Earthquake warning: How New Zealand earthquakes could trigger tsunamis

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Some experts have claimed the series of earthquakes are not concerning considering how often they happen in the area. Speaking to, Professor David Tappin of the British Geological Survey explained how last week’s 5.5 magnitude earthquake off Milford Sound did not raise tsunami concerns because it was not big enough.

“[The earthquake off Milford Sound] at 5.5 was too small to directly generate a tsunami, usually tsunamis need an earthquake greater than 7.0 to trigger a tsunami, but this would be small,” Prof Tappin said.

“Something of 8 would be needed to trigger a significant tsunami and Magnitude 9, such as Japan, 2011 and the Indian Ocean, 2004.

“It is possible however, that an earthquake could trigger a submarine landslide, that if close to the coast, could cause a hazardous tsunami. But it appears from the news I have seen that this did not happen.

Prof Tappin said the country’s greatest tsunami risk exists almost exclusively in specific regions.

“In New Zealand the greatest tsunami hazard is in the east coast, mainly in North Island from earthquake tsunamis, and from submarine landslide tsunamis in South Island,” he said.

“There was tsunami on South Island in November 2016, with the earthquake destroying a lot of Christchurch.

“The Kaikoura earthquake, had magnitude (Mw) of 7.8,and the tsunami was up to 7m high.

“The tsunami could have been partly caused by a submarine landslide.”

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Tsunamis originate under the sea as the seabed is moved, creating a ‘step’ which falls rapidly.

“To cause a tsunami, the earthquake would have to move the seabed vertically.

“As water is incompressible, and earthquakes travel very fast, 3-4km/second, the seabed movement would travel almost instantaneously to the sea surface and create a ‘step’, which would rapidly collapse, causing the tsunami, which would travel outward at great speed, which would be dependent on the water depth.

“The deeper the water, the faster the tsunami. If the earthquake was close to land, the tsunami would strike the adjacent coast, very quickly, within minutes.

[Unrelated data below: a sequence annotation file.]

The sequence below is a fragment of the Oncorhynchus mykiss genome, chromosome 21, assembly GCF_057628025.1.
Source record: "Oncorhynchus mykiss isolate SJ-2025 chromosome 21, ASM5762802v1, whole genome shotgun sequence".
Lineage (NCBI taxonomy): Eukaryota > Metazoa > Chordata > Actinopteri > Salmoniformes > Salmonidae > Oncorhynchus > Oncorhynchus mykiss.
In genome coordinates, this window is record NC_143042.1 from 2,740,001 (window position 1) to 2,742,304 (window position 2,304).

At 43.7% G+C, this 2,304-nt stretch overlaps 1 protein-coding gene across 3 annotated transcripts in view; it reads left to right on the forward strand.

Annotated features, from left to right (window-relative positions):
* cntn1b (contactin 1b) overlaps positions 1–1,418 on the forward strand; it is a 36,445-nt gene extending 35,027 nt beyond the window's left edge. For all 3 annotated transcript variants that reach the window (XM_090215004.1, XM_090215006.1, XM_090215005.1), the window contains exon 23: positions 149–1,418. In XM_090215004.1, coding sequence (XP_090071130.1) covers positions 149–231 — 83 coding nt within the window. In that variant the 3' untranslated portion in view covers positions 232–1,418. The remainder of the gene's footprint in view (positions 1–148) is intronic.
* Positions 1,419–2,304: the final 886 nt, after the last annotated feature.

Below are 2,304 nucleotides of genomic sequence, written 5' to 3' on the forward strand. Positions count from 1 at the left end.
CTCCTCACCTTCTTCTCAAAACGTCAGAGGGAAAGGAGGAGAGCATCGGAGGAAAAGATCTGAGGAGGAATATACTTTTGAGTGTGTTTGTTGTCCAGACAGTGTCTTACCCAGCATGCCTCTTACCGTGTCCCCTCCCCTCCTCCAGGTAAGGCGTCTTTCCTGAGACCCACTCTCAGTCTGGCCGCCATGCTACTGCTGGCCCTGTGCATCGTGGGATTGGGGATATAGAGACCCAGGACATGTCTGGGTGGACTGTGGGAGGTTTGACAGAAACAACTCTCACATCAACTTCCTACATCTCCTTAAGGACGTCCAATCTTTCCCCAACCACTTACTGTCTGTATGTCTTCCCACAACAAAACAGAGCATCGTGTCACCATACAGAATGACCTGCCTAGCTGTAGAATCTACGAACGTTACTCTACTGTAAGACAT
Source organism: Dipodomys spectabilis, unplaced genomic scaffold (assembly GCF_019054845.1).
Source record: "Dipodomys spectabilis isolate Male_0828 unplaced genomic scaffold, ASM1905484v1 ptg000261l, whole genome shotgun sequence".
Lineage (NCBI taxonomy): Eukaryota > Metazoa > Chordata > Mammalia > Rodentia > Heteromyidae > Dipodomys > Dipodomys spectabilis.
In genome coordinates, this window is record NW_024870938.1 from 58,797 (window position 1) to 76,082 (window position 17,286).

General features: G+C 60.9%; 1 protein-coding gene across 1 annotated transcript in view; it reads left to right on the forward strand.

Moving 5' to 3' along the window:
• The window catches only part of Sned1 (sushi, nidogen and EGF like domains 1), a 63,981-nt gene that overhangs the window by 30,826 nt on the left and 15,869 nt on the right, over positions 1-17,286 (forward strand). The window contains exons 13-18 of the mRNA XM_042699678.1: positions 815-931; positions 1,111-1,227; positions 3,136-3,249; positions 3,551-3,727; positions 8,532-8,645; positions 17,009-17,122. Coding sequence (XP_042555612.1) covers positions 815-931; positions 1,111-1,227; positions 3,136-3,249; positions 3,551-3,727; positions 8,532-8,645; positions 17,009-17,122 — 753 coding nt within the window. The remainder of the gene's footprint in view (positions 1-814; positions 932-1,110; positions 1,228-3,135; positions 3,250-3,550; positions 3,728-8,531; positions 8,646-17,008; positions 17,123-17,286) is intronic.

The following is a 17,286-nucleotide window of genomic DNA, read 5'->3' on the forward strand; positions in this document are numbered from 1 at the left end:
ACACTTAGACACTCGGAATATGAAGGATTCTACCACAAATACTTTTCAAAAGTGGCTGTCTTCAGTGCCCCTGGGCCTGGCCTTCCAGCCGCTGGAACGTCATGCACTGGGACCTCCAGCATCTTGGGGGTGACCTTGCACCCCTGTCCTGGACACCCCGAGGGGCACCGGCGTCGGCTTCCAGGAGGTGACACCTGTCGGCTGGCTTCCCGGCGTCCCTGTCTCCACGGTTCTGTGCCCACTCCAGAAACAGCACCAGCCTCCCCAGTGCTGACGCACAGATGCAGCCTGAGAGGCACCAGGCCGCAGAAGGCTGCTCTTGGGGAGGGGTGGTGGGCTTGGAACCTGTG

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“Fortunately New Zealand has a tsunami warning system, which is triggered by earthquakes.

“So there would be a warning, but as you can see from the above, it might be short. It is likely that people on the coast would have some training on what to do.

“In fact their warning system is mainly for tsunamis that are generated from the east off South America. So for these, there would be a lot of warning.”

But, according to Prof Tappin, the scale of a tsunami “depends on the earthquake size and the landslide size too”.

“New Zealand has tsunamis, but magnitude 9 earthquakes are very rare, not sure if there has ever been one.”

However, the country had protocols in place to ensure tsunamis are monitored and detected in order to act accordingly and timely.

“New Zealand is prepared for tsunamis. in fact they have recently been upgrading their warning system,” Prof Tappin added.

GNS seismologist John Ristau added the recent earthquakes are just “part and parcel” of the country.

He said: “There’s nothing unusual going on in New Zealand that doesn’t happen all the time.

“New Zealand just gets earthquakes all the time and that’s just part and parcel of New Zealand sitting directly over top of the boundary between two huge tectonic plates that are crashing together and moving side-by-side past each other.”

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